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The inductor stores energy in magnetic field. Since the energy cannot be immediately transferred to or withdrawn from the magnetic field, some delay is inevitably associated with current increase/decrease in any inductor.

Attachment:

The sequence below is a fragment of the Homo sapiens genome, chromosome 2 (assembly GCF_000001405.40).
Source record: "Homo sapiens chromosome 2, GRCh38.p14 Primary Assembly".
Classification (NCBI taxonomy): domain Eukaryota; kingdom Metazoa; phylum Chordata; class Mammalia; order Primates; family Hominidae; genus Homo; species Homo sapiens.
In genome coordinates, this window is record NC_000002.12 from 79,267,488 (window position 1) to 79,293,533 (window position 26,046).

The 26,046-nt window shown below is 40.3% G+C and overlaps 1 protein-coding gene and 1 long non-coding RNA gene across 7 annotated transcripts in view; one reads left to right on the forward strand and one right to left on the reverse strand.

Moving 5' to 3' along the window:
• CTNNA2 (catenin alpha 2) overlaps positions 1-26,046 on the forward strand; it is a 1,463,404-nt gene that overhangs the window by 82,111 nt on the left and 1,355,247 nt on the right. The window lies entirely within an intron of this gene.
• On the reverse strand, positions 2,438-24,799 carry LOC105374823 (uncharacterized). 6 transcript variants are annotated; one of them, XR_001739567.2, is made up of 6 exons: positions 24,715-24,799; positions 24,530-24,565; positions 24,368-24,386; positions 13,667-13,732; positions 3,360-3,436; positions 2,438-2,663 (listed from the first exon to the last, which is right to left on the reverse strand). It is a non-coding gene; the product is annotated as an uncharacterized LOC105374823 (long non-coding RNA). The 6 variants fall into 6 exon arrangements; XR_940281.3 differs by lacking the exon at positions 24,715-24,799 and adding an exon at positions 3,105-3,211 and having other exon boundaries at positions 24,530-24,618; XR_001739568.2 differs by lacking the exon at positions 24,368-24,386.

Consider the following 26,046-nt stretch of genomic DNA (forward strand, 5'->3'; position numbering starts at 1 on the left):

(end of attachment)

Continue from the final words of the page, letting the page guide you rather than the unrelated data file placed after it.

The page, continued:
I might ask "Why can't energy be transferred/withdrawn immediately - at least at the speed of light?" I think you should expand this answer by saying the rising current causes a rising magnetic field (changing flux) in each loop of the inductor. This changing flux gives rise to an emf (Faraday's Law) which gives rise to a current in a direction to oppose the change in magnetic field (Lenz's Law). The direction of that current is opposite to the currect from the outside source, reducing the instantaneous net current ... thus the delay in the rise of the current through the inductor to its final value...